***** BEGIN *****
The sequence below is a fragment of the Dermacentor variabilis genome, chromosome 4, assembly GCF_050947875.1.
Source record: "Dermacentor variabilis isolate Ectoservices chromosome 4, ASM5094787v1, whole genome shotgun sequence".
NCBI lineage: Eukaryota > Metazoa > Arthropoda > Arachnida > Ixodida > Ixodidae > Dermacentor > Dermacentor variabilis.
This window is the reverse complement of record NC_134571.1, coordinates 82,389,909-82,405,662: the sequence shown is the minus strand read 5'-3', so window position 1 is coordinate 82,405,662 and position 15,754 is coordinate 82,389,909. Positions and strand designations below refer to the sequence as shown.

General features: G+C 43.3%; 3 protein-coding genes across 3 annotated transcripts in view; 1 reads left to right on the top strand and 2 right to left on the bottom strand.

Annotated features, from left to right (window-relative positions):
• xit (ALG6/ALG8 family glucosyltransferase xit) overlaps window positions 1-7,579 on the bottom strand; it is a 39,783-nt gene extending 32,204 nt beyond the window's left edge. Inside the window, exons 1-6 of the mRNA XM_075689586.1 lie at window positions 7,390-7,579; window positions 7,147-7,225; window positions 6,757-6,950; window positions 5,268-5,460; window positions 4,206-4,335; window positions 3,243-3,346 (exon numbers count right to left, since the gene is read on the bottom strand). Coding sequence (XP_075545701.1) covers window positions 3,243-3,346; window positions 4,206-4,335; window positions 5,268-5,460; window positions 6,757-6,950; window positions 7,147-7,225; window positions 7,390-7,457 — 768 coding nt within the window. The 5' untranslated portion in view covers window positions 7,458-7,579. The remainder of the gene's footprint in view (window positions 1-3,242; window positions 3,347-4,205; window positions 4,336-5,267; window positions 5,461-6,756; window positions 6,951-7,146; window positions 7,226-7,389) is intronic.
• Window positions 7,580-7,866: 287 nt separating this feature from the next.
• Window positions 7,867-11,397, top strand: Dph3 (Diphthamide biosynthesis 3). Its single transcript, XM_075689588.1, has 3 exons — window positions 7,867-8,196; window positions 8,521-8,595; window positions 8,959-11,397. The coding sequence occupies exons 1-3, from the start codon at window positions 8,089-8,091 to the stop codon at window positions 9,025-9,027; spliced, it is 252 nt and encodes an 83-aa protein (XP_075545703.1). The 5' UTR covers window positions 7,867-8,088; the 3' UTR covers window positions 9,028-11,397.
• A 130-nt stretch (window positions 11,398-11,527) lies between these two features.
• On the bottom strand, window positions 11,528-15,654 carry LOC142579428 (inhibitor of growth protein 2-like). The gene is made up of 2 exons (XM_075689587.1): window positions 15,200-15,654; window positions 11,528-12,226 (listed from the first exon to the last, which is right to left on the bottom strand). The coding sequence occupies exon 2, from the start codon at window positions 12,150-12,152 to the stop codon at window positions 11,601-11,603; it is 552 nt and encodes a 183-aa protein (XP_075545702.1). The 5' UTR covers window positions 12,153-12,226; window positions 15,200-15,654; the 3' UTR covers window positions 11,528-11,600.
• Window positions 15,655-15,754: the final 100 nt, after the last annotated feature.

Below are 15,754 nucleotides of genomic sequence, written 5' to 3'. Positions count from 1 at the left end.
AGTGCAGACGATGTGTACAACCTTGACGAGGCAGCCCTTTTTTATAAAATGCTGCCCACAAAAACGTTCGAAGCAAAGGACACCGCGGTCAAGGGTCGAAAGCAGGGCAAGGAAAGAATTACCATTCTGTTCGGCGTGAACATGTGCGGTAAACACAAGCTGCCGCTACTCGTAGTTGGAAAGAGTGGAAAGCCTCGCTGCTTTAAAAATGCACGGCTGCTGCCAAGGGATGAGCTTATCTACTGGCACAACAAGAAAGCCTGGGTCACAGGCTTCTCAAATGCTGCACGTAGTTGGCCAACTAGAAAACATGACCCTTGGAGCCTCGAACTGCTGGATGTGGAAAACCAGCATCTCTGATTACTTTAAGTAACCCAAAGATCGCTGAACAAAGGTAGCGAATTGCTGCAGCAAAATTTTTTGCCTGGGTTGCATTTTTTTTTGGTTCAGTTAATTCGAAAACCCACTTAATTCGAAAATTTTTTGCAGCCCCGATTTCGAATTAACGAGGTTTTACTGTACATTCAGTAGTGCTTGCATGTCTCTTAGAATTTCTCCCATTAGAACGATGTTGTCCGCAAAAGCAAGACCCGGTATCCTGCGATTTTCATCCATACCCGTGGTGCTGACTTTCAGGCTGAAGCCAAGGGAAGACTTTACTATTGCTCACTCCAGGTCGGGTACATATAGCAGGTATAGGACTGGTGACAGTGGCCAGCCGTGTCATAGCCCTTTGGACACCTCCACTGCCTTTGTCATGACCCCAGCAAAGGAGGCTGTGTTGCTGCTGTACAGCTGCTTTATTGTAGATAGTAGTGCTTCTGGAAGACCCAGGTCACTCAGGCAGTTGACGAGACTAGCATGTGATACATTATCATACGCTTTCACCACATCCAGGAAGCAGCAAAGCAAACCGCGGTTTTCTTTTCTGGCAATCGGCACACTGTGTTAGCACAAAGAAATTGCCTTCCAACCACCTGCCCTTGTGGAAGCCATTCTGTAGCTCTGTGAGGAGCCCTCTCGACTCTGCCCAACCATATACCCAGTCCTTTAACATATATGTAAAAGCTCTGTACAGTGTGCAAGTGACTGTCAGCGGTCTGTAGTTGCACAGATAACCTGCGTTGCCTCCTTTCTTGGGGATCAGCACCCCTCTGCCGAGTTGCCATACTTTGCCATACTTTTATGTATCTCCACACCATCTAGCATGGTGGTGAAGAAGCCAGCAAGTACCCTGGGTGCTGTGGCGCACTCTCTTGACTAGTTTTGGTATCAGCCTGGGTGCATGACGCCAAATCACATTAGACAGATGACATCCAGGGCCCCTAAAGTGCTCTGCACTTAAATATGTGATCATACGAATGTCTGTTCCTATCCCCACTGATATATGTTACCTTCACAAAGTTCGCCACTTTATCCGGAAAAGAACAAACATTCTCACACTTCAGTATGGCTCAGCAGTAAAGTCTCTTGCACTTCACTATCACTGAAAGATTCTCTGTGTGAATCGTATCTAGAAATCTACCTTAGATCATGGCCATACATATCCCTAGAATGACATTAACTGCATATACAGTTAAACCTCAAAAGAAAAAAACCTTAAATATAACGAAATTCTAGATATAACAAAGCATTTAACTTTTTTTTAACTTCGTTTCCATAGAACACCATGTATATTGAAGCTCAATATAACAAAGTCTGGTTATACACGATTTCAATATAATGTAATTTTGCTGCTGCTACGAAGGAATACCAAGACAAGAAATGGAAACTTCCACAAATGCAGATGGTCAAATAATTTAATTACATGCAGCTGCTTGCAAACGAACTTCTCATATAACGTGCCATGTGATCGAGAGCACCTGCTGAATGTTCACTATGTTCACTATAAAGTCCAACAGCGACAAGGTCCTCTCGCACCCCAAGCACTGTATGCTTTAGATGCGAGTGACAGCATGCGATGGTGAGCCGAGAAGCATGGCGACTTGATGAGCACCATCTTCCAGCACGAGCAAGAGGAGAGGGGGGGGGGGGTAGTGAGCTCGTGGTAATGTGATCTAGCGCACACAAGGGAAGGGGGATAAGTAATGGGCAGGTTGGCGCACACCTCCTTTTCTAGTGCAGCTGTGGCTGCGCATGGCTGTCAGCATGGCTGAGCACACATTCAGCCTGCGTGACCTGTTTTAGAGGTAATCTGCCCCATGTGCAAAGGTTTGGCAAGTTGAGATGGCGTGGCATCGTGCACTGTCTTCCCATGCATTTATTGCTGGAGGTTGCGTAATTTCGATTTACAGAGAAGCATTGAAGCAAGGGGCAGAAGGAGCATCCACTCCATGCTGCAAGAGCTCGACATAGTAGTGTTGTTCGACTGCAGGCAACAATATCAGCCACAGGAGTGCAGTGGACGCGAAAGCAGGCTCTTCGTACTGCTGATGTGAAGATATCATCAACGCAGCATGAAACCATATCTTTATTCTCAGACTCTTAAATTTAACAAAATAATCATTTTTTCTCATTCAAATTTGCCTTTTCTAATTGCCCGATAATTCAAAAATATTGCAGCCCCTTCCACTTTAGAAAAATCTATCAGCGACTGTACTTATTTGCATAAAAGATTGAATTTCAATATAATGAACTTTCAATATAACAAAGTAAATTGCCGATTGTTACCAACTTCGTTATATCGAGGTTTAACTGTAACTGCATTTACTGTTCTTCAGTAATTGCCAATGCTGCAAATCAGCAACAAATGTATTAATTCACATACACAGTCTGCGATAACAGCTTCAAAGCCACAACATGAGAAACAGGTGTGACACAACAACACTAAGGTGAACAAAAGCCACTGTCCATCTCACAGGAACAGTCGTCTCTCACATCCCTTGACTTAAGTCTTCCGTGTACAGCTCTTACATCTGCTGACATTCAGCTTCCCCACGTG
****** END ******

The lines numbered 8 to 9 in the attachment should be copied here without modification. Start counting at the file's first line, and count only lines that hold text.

• Window positions 7,580-7,866: 287 nt separating this feature from the next.
• Window positions 7,867-11,397, top strand: Dph3 (Diphthamide biosynthesis 3). Its single transcript, XM_075689588.1, has 3 exons — window positions 7,867-8,196; window positions 8,521-8,595; window positions 8,959-11,397. The coding sequence occupies exons 1-3, from the start codon at window positions 8,089-8,091 to the stop codon at window positions 9,025-9,027; spliced, it is 252 nt and encodes an 83-aa protein (XP_075545703.1). The 5' UTR covers window positions 7,867-8,088; the 3' UTR covers window positions 9,028-11,397.